Dr. Newton Brown, Jr., a renowned chemist, has held research positions for OPEC, Phillips Petroleum Inc., Edward L. Smith Chemical Designs, and R.J.Reynolds Co. His thorough, exhaustive research is recognized in academic circles, as well as in the business community, as the most well-designed, reliable data available. Unfortunately, on July 6, 2000, he retired after a brief but serious illness. He lives in a secluded retirement community at 2401 Beach, Sarasota Springs, Florida.

Look at the pairs of sentences involving proper use of a period, and select the ones that are correct.

  1. Our team works well together, but so does the team from the other stationhouse.
  2. Our team did well on the test yet we were beaten by the team from the other stationhouse.
  1. The crime was reported by John Smith, Jr.
  2. John Smith Jr. reported the crime.
  1. My partner lives at 1234 West Grove Street, New Haven Connecticut.
  2. My partner lives at 1234 West Grove Street, New Haven, Connecticut.

You should have selected choice a in all three sets. In the first pair, the comma was omitted before "yet." In the second pair, the comma was omitted before "Smith." In the third pair, a comma should separate the name of the city from the state in which it is located.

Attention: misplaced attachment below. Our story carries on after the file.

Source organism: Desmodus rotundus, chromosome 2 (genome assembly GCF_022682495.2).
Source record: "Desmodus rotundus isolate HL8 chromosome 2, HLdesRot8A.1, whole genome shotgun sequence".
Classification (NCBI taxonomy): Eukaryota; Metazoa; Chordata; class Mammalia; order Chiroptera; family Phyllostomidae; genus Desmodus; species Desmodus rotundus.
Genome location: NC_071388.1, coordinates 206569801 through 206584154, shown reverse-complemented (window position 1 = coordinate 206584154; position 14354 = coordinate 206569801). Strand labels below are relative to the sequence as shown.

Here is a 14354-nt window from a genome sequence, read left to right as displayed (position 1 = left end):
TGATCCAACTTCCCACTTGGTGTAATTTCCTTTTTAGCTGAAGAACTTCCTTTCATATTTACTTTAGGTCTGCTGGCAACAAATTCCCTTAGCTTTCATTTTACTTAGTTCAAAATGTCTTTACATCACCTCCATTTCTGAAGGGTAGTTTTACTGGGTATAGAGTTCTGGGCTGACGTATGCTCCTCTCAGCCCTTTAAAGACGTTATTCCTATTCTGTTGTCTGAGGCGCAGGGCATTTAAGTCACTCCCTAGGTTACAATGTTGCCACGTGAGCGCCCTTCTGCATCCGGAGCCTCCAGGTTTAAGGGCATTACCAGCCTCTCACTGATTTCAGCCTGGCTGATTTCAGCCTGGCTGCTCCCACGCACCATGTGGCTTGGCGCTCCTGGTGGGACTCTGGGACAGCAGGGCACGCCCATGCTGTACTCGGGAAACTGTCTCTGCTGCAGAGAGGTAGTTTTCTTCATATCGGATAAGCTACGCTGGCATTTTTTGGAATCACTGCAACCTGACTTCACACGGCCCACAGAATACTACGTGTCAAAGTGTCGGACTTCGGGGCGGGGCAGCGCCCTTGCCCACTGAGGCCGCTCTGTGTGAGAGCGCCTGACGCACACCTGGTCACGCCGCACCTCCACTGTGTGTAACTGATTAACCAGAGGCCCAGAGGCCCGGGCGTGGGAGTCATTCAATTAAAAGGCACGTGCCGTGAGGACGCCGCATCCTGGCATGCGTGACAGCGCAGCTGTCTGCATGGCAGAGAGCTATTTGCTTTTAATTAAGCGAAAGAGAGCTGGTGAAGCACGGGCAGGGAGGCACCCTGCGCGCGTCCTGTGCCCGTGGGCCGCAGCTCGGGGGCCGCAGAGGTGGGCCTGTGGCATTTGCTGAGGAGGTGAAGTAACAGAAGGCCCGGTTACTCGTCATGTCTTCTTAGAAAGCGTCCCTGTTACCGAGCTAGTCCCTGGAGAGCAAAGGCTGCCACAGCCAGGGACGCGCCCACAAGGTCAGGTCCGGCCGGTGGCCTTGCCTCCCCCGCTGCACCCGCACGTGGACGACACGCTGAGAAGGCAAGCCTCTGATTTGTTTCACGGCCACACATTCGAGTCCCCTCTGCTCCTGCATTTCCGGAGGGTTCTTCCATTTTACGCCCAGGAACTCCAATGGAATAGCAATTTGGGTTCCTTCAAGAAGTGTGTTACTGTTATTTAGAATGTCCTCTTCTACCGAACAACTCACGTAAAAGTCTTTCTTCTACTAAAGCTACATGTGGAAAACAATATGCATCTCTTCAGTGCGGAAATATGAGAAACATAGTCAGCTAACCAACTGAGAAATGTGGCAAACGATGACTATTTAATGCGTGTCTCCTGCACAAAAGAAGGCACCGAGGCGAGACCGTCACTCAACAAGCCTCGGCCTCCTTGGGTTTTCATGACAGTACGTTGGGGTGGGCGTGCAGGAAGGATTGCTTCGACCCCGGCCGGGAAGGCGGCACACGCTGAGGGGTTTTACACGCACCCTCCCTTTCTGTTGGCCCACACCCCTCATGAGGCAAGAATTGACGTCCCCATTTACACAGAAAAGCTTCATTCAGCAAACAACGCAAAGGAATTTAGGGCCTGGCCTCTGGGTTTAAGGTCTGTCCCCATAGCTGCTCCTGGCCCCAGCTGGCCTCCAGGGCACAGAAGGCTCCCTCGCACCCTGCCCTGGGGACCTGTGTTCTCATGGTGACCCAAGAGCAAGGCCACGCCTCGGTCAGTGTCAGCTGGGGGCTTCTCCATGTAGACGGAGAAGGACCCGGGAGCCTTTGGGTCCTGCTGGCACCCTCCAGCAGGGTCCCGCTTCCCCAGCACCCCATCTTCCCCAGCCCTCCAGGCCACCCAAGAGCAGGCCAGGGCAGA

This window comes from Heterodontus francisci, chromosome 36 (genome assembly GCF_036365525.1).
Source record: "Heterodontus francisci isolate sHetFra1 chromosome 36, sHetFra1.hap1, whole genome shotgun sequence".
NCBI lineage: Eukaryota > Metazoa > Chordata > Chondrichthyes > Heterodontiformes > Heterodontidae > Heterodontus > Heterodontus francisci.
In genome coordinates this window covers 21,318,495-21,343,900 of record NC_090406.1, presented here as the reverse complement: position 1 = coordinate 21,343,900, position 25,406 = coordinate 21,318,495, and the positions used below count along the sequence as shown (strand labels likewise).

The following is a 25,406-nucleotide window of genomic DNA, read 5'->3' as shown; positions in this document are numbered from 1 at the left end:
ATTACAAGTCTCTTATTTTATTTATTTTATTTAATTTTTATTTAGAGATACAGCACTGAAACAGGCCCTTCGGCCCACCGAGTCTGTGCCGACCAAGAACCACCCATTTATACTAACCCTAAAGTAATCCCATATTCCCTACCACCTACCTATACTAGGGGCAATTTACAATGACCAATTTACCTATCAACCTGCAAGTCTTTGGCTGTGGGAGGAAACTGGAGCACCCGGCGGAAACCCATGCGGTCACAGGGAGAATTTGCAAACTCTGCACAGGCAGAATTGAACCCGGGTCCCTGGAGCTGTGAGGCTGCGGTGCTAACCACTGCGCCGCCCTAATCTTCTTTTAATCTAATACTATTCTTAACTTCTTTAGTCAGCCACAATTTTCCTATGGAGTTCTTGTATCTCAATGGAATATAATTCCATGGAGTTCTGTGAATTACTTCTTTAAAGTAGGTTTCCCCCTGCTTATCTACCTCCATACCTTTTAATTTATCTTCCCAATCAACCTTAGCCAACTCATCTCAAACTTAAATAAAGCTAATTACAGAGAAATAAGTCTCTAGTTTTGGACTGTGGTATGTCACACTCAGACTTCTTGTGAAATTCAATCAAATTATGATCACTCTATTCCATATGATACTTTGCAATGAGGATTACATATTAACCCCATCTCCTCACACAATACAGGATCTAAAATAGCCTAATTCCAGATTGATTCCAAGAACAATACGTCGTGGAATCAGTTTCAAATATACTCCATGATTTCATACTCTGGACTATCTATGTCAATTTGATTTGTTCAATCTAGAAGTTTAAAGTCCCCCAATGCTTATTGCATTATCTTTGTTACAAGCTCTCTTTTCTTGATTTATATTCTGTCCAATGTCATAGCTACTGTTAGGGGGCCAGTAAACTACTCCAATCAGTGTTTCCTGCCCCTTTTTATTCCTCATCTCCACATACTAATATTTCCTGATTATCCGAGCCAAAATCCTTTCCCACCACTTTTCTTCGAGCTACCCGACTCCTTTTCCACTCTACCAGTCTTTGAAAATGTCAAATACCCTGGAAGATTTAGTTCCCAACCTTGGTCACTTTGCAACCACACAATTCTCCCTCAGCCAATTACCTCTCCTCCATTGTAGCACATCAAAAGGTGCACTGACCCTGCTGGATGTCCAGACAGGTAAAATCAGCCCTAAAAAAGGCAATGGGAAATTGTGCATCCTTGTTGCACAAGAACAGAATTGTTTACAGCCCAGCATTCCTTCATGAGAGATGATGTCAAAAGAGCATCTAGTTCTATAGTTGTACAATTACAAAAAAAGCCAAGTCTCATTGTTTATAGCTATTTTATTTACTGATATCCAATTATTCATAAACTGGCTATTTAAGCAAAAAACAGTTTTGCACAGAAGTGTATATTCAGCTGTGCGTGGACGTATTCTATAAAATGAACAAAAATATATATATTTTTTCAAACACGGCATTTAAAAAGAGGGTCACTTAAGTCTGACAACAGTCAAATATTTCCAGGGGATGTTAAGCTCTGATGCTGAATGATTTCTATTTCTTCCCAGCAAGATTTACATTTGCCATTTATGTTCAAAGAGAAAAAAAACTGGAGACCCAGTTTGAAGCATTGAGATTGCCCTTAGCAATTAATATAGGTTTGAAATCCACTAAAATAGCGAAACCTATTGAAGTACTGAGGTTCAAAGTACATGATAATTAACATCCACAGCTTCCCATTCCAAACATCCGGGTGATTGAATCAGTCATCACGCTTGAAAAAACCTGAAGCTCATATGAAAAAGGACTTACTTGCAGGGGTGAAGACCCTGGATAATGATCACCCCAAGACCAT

Apostrophes

Apostrophes communicate important information in written language. Here is a quick review of the two most important rules regarding the use of apostrophes.

  • Use an apostrophe to show that letters have been omitted from a word to form a contraction.
  • Examples: do not = don't; national = nat'l; I will = I'll; it is = it's

  • Use an apostrophe to show possession. See the table below for more examples.
  • Examples: Juan's dog; Nikia's house

To get you in the mindset for questions involving proper use of an apostrophe, look at each pair of sentences and select the version that is correct.

  1. Juan's dog chewed its bone.
  2. Juan's dog chewed it's bone.
  1. The men's locker room was always messier than the women's locker room.
  2. The mens' locker rooms were always messier than the women's locker rooms.
  1. Don't fingerprint a prisoner without first safeguarding you're weapon.
  2. Don't fingerprint a prisoner without first safeguarding your weapon.

In the first pair, you should have selected choice a. In choice b, "it's" is not the possessive, but is the contraction "it is." In the second pair, the correct choice is a because there is no need to add an s to the word men, which already indicates plural. Women's should follow the same format as men's. In the third pair, you should have selected choice b because "you're" is not possessive, but is the contraction for "you are."